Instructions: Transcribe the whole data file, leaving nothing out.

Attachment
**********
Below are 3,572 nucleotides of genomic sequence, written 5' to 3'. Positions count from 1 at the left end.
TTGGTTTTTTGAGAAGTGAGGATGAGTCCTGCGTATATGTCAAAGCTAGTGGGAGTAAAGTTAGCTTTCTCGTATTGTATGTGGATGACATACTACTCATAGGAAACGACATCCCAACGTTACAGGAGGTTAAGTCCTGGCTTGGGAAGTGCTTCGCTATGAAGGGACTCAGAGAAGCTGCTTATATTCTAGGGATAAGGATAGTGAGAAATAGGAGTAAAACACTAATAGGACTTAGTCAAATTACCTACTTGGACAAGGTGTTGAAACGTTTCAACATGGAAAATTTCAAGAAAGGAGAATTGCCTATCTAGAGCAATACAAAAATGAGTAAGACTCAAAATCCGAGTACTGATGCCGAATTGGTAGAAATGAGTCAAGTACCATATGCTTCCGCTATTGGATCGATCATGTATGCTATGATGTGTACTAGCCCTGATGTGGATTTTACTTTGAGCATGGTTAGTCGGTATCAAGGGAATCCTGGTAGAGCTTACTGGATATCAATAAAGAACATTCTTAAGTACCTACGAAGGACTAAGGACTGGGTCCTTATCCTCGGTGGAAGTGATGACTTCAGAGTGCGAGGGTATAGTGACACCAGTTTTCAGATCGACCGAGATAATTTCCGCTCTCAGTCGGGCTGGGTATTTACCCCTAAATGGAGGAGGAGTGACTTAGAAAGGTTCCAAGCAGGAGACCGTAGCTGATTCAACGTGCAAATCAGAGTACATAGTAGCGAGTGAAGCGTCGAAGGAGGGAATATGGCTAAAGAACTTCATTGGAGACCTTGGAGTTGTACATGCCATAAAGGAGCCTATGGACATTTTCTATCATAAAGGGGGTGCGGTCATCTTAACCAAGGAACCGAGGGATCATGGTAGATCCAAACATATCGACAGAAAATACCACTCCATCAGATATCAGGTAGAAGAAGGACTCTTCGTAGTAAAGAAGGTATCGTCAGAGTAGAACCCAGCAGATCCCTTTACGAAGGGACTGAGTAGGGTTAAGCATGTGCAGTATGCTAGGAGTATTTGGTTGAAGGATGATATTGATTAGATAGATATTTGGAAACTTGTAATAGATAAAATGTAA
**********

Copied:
Below are 3,572 nucleotides of genomic sequence, written 5' to 3'. Positions count from 1 at the left end.
TTGGTTTTTTGAGAAGTGAGGATGAGTCCTGCGTATATGTCAAAGCTAGTGGGAGTAAAGTTAGCTTTCTCGTATTGTATGTGGATGACATACTACTCATAGGAAACGACATCCCAACGTTACAGGAGGTTAAGTCCTGGCTTGGGAAGTGCTTCGCTATGAAGGGACTCAGAGAAGCTGCTTATATTCTAGGGATAAGGATAGTGAGAAATAGGAGTAAAACACTAATAGGACTTAGTCAAATTACCTACTTGGACAAGGTGTTGAAACGTTTCAACATGGAAAATTTCAAGAAAGGAGAATTGCCTATCTAGAGCAATACAAAAATGAGTAAGACTCAAAATCCGAGTACTGATGCCGAATTGGTAGAAATGAGTCAAGTACCATATGCTTCCGCTATTGGATCGATCATGTATGCTATGATGTGTACTAGCCCTGATGTGGATTTTACTTTGAGCATGGTTAGTCGGTATCAAGGGAATCCTGGTAGAGCTTACTGGATATCAATAAAGAACATTCTTAAGTACCTACGAAGGACTAAGGACTGGGTCCTTATCCTCGGTGGAAGTGATGACTTCAGAGTGCGAGGGTATAGTGACACCAGTTTTCAGATCGACCGAGATAATTTCCGCTCTCAGTCGGGCTGGGTATTTACCCCTAAATGGAGGAGGAGTGACTTAGAAAGGTTCCAAGCAGGAGACCGTAGCTGATTCAACGTGCAAATCAGAGTACATAGTAGCGAGTGAAGCGTCGAAGGAGGGAATATGGCTAAAGAACTTCATTGGAGACCTTGGAGTTGTACATGCCATAAAGGAGCCTATGGACATTTTCTATCATAAAGGGGGTGCGGTCATCTTAACCAAGGAACCGAGGGATCATGGTAGATCCAAACATATCGACAGAAAATACCACTCCATCAGATATCAGGTAGAAGAAGGACTCTTCGTAGTAAAGAAGGTATCGTCAGAGTAGAACCCAGCAGATCCCTTTACGAAGGGACTGAGTAGGGTTAAGCATGTGCAGTATGCTAGGAGTATTTGGTTGAAGGATGATATTGATTAGATAGATATTTGGAAACTTGTAATAGATAAAATGTAA